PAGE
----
By Shervin Ghaffari
The U.S. Air Force has joined the list of organizations that worry about the impact of U.S. sanctions on Iran amid the coronavirus pandemic.
A service intelligence report leaked to the press says sanctions have “left Iran bereft of financial resources to mount an effective public health response” to the pandemic and “unable to order ventilators from abroad, which are crucial for treatment.” The report also says that contact with infected Iranians have given Qatar the largest number of COVID cases in the region of countries hosting U.S. troops. Iran’s situation, the report says, may create “potential negative effects to U.S. forward operating locations due to civilian personnel who are staffed throughout CENTCOM.”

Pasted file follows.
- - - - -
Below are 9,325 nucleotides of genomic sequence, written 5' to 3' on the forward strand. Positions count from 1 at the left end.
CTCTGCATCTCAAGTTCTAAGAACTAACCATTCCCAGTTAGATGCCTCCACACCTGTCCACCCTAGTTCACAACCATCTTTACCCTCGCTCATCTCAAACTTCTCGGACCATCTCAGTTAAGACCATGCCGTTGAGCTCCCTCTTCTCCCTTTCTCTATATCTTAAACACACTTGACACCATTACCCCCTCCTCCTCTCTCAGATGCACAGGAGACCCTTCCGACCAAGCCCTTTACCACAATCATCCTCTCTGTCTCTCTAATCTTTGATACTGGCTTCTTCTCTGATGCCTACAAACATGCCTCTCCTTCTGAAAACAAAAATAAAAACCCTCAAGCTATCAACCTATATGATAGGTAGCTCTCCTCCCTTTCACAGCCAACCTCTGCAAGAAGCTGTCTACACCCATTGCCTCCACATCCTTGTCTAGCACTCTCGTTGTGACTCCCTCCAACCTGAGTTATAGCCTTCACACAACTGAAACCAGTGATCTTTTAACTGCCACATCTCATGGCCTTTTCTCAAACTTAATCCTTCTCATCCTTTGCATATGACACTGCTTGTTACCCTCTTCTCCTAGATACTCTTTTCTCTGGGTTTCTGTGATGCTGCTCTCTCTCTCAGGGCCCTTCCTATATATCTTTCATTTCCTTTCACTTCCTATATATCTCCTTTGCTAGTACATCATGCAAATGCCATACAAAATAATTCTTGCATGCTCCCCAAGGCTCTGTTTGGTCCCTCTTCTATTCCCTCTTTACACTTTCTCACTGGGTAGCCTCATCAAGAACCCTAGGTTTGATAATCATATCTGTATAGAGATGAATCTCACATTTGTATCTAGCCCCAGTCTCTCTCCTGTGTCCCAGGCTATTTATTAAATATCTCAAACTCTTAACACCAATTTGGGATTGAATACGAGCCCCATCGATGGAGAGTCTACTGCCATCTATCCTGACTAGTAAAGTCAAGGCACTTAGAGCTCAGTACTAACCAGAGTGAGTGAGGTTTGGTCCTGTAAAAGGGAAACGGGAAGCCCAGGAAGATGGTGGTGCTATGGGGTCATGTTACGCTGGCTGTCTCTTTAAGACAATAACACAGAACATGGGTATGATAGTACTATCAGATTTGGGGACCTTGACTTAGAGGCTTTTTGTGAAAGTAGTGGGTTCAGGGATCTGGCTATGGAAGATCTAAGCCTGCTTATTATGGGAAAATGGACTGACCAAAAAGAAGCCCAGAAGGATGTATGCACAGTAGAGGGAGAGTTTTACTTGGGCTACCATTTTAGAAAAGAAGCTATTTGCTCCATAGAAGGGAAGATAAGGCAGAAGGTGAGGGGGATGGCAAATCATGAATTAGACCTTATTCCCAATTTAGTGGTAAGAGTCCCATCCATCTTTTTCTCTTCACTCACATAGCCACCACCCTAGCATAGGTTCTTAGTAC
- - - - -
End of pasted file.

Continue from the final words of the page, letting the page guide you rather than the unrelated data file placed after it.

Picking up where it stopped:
With the well-being of U.S. troops now affected by sanctions, there are signs the U.S. government is altering its approach. On April 16, the U.S. Treasury Department’s Office of Foreign Assets Control, or OFAC, released guidance to clarify exemptions for humanitarian trade. That’s a welcome, but limited, response to a once-in-a-generation crisis. The Trump administration should pursue far more avenues to give relief to Iranians and help keep U.S. troops safe.
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